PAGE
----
Can Hens Crow? You bet!

crowing hen
Above: Dusty, my Buff Orpington & dominate crowing hen

Hens can crow. Yep… It’s true. Though I have read about this before, it was a pleasure to be able to experience it in person. I had a hen that crowed. In this post, I will include why and when hens crow and even feature a recording of a Buff Orpington hen crowing!

Why Hens Crow

With flocks that have a high ratio of hens (more than 10 hens to 1 rooster) or flocks without roosters, a certain hen may  assume the dominant role to fill the gap. Though ratios do not solely determine whether a hen will crow, the hen-to-rooster ratios can cause hens that already have those instincts to begin crowing. In a flock, the ‘dominate’ hen may stop laying, grow long spurs and begin crowing regularly (daily). Also, she may begin tid-bitting, calling other hens to her and take an extra watch out for predators. Many of the possible reasons hens crow remain speculatory (at present). Dominate hens serve to fill an empty gap in a flock by acting like a rooster would in most areas. When I have a more complete understanding on Why Roosters Crow, I think I will better comprehend hen-crowing as well. From my experiences, I currently believe hen-crowing, to at least a small degree, serves in the attraction of other chickens (possibly with an emphasis on the attraction of a real rooster).

What to do with a Crowing Hen

  • Let her crow

If you don’t mind and live in an area that allows crowing animals. However, crowing hens may not get along with roosters if they continue to crow when a rooster is present. Crowing hens often do best as ‘alpha hen’ in a flock of their own.

  • Get a rooster

This could make her stop crowing… However, then you have the crowing rooster to deal with. Additionally, there is no guarantee she will stop crowing and crowing bouts could happen at any time (possibly after stress). Also, the rooster may just cull her from the flock (which was what occurred in my experience).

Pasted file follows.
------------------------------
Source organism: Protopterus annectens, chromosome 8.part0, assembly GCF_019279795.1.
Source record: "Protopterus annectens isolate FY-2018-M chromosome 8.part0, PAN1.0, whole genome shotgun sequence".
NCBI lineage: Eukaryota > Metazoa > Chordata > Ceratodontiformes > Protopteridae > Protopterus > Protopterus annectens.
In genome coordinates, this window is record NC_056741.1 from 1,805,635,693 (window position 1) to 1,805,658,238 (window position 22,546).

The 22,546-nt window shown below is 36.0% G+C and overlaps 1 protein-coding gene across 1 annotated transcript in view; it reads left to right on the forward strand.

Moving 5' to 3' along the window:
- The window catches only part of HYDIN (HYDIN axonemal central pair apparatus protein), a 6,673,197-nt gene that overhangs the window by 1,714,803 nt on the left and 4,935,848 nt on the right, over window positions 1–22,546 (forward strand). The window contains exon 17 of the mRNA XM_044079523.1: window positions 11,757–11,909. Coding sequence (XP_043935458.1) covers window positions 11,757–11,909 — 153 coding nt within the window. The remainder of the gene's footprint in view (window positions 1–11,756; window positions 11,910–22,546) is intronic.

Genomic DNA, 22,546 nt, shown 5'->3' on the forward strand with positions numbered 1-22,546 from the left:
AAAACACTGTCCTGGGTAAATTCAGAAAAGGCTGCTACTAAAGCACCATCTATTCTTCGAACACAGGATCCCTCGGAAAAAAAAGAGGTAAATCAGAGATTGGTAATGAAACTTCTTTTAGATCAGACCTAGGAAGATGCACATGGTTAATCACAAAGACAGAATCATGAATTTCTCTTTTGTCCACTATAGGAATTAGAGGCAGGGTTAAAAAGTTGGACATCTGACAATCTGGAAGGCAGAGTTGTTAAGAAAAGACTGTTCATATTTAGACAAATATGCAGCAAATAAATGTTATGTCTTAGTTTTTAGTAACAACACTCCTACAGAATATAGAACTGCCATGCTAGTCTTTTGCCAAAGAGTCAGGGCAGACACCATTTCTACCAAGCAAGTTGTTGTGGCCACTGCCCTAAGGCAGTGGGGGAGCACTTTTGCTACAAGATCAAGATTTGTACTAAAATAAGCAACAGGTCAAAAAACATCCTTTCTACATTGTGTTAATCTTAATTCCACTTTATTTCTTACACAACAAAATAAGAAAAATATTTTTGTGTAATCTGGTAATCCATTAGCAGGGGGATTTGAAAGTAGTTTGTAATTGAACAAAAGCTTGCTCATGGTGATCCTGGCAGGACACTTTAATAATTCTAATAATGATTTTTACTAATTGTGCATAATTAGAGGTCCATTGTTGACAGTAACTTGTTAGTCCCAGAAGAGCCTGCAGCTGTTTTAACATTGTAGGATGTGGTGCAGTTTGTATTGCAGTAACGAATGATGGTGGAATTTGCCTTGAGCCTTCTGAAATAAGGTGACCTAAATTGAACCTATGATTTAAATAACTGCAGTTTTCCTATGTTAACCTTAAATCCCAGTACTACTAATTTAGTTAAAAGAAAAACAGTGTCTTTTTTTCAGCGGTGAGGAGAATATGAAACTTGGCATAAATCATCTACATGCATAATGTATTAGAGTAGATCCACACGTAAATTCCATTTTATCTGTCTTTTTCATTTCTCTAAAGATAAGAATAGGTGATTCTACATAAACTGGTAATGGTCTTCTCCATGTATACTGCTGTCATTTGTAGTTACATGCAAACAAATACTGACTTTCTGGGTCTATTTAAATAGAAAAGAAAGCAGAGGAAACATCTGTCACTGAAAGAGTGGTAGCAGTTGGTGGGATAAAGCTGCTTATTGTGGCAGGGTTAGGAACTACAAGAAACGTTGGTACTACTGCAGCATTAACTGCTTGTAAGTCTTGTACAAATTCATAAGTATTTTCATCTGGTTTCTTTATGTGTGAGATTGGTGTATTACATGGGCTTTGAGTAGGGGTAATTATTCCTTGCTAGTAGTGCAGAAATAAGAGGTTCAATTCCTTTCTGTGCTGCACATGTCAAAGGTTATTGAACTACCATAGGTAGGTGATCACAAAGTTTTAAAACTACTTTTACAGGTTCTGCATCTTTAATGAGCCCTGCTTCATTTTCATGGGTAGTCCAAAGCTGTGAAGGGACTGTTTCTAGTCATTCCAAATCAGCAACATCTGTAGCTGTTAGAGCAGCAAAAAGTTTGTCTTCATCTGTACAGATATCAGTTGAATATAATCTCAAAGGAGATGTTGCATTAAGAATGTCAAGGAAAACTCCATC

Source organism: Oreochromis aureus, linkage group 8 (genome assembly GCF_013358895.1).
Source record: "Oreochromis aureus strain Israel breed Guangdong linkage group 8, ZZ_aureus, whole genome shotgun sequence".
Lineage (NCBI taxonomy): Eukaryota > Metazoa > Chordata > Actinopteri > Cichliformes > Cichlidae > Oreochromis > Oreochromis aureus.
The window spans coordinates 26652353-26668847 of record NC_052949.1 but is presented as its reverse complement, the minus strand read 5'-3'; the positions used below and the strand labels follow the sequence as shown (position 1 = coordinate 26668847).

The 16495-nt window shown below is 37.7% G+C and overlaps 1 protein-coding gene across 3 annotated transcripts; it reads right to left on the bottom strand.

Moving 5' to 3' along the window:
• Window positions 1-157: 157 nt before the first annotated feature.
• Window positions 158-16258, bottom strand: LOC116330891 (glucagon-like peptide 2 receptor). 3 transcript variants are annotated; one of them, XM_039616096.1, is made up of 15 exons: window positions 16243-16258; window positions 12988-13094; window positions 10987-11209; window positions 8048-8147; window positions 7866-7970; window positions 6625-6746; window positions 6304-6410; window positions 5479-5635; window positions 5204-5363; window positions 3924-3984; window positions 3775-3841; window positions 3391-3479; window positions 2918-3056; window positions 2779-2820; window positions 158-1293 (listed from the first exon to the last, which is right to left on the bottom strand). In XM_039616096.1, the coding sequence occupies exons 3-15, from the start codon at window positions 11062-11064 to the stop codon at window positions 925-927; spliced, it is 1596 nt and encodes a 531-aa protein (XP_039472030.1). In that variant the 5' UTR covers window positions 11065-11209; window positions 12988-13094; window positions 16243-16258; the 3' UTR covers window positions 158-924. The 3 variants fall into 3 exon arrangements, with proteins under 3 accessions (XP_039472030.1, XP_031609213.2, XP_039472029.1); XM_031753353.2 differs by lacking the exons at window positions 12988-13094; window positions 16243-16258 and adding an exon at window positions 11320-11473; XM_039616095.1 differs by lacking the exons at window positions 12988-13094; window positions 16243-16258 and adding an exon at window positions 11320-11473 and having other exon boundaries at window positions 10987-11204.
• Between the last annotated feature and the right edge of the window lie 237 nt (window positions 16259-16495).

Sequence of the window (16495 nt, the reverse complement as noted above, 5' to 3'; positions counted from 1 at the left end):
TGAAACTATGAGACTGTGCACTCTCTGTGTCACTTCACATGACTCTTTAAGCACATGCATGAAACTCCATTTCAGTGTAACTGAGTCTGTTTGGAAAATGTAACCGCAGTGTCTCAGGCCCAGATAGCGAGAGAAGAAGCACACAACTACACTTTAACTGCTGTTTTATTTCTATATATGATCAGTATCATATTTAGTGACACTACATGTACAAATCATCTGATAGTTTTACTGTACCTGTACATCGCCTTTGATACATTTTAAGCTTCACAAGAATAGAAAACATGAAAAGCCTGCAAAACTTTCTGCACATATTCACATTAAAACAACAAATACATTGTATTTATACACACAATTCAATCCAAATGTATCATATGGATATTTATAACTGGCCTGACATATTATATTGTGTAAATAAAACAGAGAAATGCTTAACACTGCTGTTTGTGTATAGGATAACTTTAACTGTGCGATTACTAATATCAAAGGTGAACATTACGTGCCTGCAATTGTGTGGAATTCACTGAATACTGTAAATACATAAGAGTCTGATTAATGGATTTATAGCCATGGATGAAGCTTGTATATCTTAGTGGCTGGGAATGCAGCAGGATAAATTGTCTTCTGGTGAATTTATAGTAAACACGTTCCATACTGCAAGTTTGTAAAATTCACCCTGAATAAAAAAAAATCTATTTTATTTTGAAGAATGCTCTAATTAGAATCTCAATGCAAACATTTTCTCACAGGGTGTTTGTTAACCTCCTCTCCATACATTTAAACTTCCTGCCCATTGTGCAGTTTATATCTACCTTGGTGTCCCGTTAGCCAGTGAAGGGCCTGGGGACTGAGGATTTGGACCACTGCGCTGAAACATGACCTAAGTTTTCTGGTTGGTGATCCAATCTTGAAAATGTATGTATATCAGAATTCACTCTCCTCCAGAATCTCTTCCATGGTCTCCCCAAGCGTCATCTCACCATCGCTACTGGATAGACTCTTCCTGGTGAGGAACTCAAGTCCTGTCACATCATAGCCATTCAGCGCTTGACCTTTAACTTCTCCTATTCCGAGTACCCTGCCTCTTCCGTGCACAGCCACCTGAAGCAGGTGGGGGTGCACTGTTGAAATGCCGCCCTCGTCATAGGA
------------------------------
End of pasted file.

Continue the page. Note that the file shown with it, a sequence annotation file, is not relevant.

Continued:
• Consider a ‘Rooster No-Crow Collar’

A no-crow collar is a collar that reduces the volume of crows by prohibits air from being pushed out of the lungs all at once. This does not restrict normal respiration. However, it restricts the chicken’s ability to let out air from its lungs quickly enough to produce a volumous crow. Such an option might be worth considering if you can’t have her crowing but want to keep her. However, many chickens do not tolerate no-crow collars and no-crow collars may pose possible health hazards (which I am still researching).

  • Re-home her

There are many people who would be thrilled to have a crowing hen in their flock (I know I was!). However, not everyone can keep a crowing hen.

My Experience with a Crowing Hen

Dusty had always been near the top of the pecking order (in an aloof sort of way. She rarely has squabbled with the others). After the tragic death of King Henry the 1st (Welsummer Rooster), Dusty, at 3 years old, crowed for the first time. Her spurs also grew and she began tid-bitting to the other hens. Additionally, also began watching over the flock and assuming the role of protector. However, her new job never interfered with her love of humane companionship… Being a tame, gentle, curious Orpington, she still loved snuggles and lit up at the sight of humans.

Though I could tell the distinct difference between Dusty (hen) and Storm (rooster), Dusty was pretty good at it (… much better than Gabriel, my previous Brahma mixed-breed rooster). She crowed mostly when I had no rooster or when she was separated from the rooster or the other hens.

Observations on Hen-Crowing

I had to separate Dusty from the flock due to an injury (neighbor dog got at my flock… killed two hens and left Dusty wounded). After a few days in the laundry room (in a comfy box), she began crowing. I noticed that hearing Storm crow outside would often trigger her crowing bouts. Storm always listened intently when he caught the sound of her crows. He also would follow the sound and often ended up leading the flock to the back door of the house. After I began moving Dusty outside (in a run) during the day, Storm immediately began rounding up the rest of the flock and bringing them to her.

My Regretful Dilemma with Hen-Crowing

However, with time, Dusty began to crow more and more (even with the rooster present). Pretty soon, the whole flock was confused and splitting up into separate groups (some following Dusty and others falling Storm). Dusty and Storm would also compete in crowing wars (a dominance issue). Likely for the sake of the group as a whole as well as order, eventually booted her. My sweet Dusty was rehomed and now lives on a wonderful farm where she can crow to her heart’s content. Storm is now quite happy as well.

Hear a Hen Crow

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